Getting loans, credit cards and other types of credit can be difficult for borrowers without a good credit history.

Trying to get approved for credit can be a sort of Catch-22: Creditors want proof that you’ve handled a credit card well before, but without a credit card already in hand it can be hard to show you’re a good risk.

Credit-builder loans can help. Using a credit-builder loan well can improve your credit score, though it can take a year to do it. That may be OK if you don’t need a credit card or mortgage immediately, but if you need credit now or are shopping for a house, a year can be a long time to wait.

Credit-builder loans are mainly offered by community banks and credit unions as a way to give borrowers a chance to show they can make regular payments and complete a loan, and ultimately be able to build or rebuild a positive credit history.

The loans are very different than rapid rescoring, which is a way to boost a credit score by 100 points in a few days as a way to be approved for a mortgage.

The loans aren’t about having a need for the money being loaned, but to improve a credit score.

Loans range from $500 to $1,500, with some as high as $5,000. Payments are usually from six months to a year. Interest rates vary and lenders may return a portion of the interest charges.

The lender puts the payments from a traditional credit-builder loan into a savings account or certificate of deposit, which may earn interest and is given to the borrower when the loan is paid off, usually within a year. Borrowers won’t have access to the money over the length of the loan, such as 12 months.

To be clear — you don’t get the loan amount when closing the loan, as you would with a traditional loan, but get the money from the credit-builder loan when you pay off the lender completely.

People who are trying to establish credit or rebuild credit after such major problems as bankruptcy may want a credit-builder loan. Or the loans can help people trying to build credit for the first time in their lives, such as recent college graduates, the newly divorced or immigrants new to the country.

Recent college grads, for example, who don’t have credit cards can use a credit-builder loan to establish a positive credit history and then have an easier time renting an apartment or getting a mobile phone account. These types of first-time borrowers will likely see a bigger boost in their credit score than someone who’s rebuilding their credit.

A source of income that allows monthly payments of $50 to $100 for the term of the loan is needed. Having unresolved financial judgments can make it difficult to get a credit-builder loan.

If you have unresolved financial judgments against you, it can be difficult to get a credit-builder loan. Pay those debts off first before applying for one.

The best place to find such as loan is at a community bank or credit union, where you’ll likely have to be a member.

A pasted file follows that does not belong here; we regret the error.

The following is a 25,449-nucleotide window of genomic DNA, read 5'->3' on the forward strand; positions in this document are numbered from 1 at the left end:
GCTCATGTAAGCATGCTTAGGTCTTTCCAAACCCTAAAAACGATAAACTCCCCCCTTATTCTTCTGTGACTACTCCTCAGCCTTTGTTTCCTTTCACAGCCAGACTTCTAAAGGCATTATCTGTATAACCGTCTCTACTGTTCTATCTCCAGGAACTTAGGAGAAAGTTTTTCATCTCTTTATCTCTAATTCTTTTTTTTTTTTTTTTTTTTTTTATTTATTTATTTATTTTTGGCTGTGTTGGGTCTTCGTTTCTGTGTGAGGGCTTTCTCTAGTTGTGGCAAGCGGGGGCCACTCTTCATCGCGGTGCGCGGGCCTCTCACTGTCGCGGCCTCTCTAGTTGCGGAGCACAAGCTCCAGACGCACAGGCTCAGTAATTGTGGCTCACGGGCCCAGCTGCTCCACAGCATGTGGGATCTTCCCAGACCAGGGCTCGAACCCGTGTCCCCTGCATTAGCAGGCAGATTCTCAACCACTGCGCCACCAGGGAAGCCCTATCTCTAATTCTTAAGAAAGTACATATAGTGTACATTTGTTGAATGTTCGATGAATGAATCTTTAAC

There are more than 5,600 credit unions across the country, and finding one near you that you can join shouldn’t be difficult. An online credit union finder can help.

The loans don’t make much profit for lenders, so don’t expect a financial institution to offer them widely or to see them marketed. You may have to ask banks and credit unions of they offer the loans. They may use them as a way to get you in the door as a customer, with the hope that you’ll graduate to car loans, mortgages and other services that they can profit from.

Before getting a credit-builder loan, make sure the lender will report the loan to all three major credit bureaus. If it only reports to one, there will be less impact from paying off the loan.

A credit history is just part of what makes up a credit score. A longer credit history will increase scores, accounting for about 15 percent of a score. The history includes how long specific credit accounts have been established and how long it has been since the accounts were used.

Opening too many new credit accounts at the same time can hurt a credit score, with new credit accounting for about 10 percent of a FICO score.

Ultimately, credit-builder loans can lead to getting unsecured credit cards and then an installment loan such as a car loan within a few years to help build a strong credit history. And then, with a good or excellent credit score in hand, you’re more likely to get the best loan rates and possibly the best credit cards as lenders seek out your business.

About Author

Aaron Crowe

Aaron Crowe

Aaron Crowe is a journalist who specializes in personal finance. He has written for AOL Real Estate,, US News & World Report, Wisebread, LearnVest, AOL Daily Finance, AARP, Wells Fargo, Allstate, the USC Marshall School of Business, and, as well as other insurance, credit and investment websites. Check out his website at

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